MRCF’s Post-Riot Response? Be More Welcoming and Inclusive


The Forum has been contemplating how, and if, we should respond following the riots that took place in London in August. Many of our members live in areas affected by the looting. We also know that some people have reacted by blaming migrants, minorities or multiculturalism. Much of the international press have blamed Britain’s ‘failed immigration policies’ and lack of integration of migrants.

Although there are a few thoughtful voices in the storm of pundits, we will not be adding our opinions or explanations. Rather we want to push forward with our project, The Welcome Committee.

What is now more clear than before is that London must be a more welcoming and inclusive place for all its residents.

[h4]How can this be done?[/h4]

Welcome your neighbours. Celebrate and preserve the great things about Great Britain. Don’t slip into the toxic language of hate and blame.

We know that many Brits are already doing this, so we will highlight two projects that emerged as responses to the riots:

[h4]Let’s Do Something Nice for Ashraf[/h4]

This website and fund was set up after Ashraf Haziq, a Malaysian student studying finance in London, was attacked and mugged during the riots in London. It calls on Londoners to donate to a fund to help do something nice for Ashraf after something so terrible happened to him. It is not the type of London we want but we can do something nice for him.

Ashraf Haziq is the lad who was robbed as he lay bleeding in the street during the London riots. It was a shameful way for a guest in our country to be treated and the incident projected a pretty crap image of the UK around the world.


Over the last few days the fine people of London, the UK and the globe have visited this site to demonstrate that this kind of thing didn’t happen in their name.


Support had been immense. In just a few days over 22K has been raised which is awesome. Not least because most people are a bit strapped at the moment. A cracking effort from everyone.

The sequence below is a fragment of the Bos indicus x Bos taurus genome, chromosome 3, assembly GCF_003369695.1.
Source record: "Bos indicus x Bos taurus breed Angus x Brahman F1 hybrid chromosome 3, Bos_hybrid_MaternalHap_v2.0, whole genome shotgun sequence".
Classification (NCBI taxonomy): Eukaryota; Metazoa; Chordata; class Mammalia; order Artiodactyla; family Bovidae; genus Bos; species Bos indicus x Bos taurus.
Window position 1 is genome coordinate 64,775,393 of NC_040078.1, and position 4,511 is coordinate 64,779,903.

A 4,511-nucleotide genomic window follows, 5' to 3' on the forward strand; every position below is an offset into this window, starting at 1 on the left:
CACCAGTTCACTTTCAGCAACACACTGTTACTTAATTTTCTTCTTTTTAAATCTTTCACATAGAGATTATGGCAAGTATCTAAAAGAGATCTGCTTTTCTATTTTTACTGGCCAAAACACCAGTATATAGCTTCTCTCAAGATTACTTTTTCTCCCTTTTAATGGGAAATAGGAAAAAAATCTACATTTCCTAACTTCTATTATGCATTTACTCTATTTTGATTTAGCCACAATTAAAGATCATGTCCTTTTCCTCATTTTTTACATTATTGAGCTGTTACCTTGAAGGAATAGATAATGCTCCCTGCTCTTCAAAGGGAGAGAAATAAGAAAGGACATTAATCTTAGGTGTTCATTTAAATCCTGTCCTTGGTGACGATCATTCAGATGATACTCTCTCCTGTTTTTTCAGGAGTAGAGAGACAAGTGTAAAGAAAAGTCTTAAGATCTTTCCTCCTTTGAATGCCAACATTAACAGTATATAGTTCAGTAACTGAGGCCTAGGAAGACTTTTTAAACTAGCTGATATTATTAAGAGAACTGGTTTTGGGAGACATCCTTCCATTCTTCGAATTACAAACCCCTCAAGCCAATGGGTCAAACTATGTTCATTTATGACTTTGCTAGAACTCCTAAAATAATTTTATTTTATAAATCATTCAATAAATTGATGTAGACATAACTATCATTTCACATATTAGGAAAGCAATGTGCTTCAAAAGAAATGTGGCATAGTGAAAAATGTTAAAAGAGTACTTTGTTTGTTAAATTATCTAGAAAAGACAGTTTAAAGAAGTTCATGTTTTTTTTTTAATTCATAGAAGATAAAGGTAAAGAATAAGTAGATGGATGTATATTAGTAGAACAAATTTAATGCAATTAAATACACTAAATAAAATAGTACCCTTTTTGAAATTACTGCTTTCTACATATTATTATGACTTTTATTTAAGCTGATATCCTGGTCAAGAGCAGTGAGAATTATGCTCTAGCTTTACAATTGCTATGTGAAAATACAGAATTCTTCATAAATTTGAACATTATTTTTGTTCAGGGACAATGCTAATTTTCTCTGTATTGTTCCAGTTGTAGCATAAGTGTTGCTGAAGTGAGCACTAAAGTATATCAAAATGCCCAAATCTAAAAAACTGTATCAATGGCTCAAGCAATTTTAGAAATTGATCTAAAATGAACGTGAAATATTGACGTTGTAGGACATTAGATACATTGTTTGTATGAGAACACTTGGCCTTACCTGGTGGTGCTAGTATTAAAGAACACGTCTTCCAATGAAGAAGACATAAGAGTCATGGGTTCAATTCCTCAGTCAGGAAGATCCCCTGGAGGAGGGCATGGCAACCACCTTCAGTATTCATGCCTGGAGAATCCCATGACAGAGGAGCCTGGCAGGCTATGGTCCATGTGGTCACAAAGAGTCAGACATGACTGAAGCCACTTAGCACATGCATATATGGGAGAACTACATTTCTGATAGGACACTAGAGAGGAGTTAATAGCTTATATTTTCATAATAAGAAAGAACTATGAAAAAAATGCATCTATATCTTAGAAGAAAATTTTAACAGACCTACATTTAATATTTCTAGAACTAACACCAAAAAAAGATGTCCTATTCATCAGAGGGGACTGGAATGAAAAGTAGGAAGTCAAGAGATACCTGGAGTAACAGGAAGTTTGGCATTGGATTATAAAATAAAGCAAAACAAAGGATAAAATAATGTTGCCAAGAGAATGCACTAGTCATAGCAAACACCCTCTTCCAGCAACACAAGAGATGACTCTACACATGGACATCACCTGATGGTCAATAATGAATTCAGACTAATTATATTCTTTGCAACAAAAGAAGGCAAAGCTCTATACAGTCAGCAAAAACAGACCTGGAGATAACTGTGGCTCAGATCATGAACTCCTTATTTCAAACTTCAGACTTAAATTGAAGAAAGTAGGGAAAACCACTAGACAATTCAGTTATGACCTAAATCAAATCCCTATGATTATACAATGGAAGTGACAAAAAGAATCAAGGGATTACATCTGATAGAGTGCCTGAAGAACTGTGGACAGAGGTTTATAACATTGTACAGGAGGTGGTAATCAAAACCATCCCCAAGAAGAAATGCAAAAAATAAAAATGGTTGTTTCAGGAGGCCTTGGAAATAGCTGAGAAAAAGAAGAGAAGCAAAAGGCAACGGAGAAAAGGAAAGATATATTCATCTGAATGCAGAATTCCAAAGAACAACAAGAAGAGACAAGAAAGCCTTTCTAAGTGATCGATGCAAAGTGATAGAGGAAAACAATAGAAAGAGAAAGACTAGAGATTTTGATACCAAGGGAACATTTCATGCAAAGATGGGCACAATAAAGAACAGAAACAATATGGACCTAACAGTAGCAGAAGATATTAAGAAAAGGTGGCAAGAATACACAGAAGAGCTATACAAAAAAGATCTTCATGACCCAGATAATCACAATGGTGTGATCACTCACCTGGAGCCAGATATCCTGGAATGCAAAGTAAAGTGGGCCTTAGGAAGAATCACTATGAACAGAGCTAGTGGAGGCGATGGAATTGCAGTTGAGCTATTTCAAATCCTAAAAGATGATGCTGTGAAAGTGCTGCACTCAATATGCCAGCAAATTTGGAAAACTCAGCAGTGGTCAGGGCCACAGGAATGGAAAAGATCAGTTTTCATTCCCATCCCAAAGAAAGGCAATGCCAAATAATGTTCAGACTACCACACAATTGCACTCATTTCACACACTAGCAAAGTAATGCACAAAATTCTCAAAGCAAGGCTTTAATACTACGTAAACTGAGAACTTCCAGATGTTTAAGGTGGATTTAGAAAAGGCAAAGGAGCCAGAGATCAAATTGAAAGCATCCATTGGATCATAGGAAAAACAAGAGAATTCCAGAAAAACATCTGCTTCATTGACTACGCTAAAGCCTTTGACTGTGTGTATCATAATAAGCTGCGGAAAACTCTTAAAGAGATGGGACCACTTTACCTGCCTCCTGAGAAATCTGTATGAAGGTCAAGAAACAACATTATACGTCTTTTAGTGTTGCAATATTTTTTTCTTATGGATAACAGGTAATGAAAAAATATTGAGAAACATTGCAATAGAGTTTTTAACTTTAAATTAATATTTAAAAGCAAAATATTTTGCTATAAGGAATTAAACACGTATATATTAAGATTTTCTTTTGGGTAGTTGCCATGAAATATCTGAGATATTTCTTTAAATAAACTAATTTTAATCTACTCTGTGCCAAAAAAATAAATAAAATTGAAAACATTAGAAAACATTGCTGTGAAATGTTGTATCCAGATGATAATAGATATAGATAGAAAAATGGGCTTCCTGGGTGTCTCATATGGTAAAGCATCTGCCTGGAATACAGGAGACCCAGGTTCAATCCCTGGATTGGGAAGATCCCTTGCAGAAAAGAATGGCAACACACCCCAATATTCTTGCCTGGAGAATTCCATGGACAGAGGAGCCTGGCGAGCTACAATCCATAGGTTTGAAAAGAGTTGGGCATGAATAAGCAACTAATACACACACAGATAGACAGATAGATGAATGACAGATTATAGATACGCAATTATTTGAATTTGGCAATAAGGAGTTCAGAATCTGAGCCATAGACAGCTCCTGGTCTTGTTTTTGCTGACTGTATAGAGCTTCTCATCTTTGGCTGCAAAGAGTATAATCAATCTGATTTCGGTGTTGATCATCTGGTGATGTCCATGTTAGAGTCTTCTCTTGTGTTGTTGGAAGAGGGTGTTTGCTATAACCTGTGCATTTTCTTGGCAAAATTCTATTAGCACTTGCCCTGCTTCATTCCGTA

If the objective of all of this was to be able to DO SOMETHING NICE FOR ASHRAF then it’s a case of MISSION ACCOMPLISHED.


After raising over £22,000 for Ashraf, the fund was closed and the site asked visitors to vote on how to spend the money for Ashraf.

Scroll through the posts a bit and you’ll see why I love this site. Some of the comments will make you cry. It is a reminder to many of us who are migrants (and many who came as students like Ashraf!) why we came to the UK in the first place: London is a great city to live and study as a migrant and it is terrible that something so bad happened to one of us. Ashraf later said that Britain is great.

We at MRCF wish Ashraf a speedy recovery.

[h4]’Not Leaving London’ blog[/h4]

The second site is a collection of photos and statements by migrants who live in London about why they are ‘Not Leaving London’ following the riots. The founder says it best:

My name is Liam and I’m originally from Sydney, Australia. I’m one of the 27% of Londoners born outside the UK. I like to think that we help make London ‘a world in one city’.

I created this blog to give ex-pats like myself a way to send a digital love letter to London and say why they’re not leaving in light of the recent troubles (as some overseas press has hinted we should do).

My favourite statements and photos are:

I’m not leaving London because anyone from any country can experience a bit of home or a new culture, any day of the week, anywhere

What I like about these responses is that as migrants we sometimes forget the great reasons why we decided to move to this country. Not all of us chose to come here and many still face difficult situations in the UK, but there are a lot of great things about London, the UK and British society.

Please join us on The Welcome Committee to share your advice to other migrants and Brits about how to make London and the UK a more welcoming and inclusive place.

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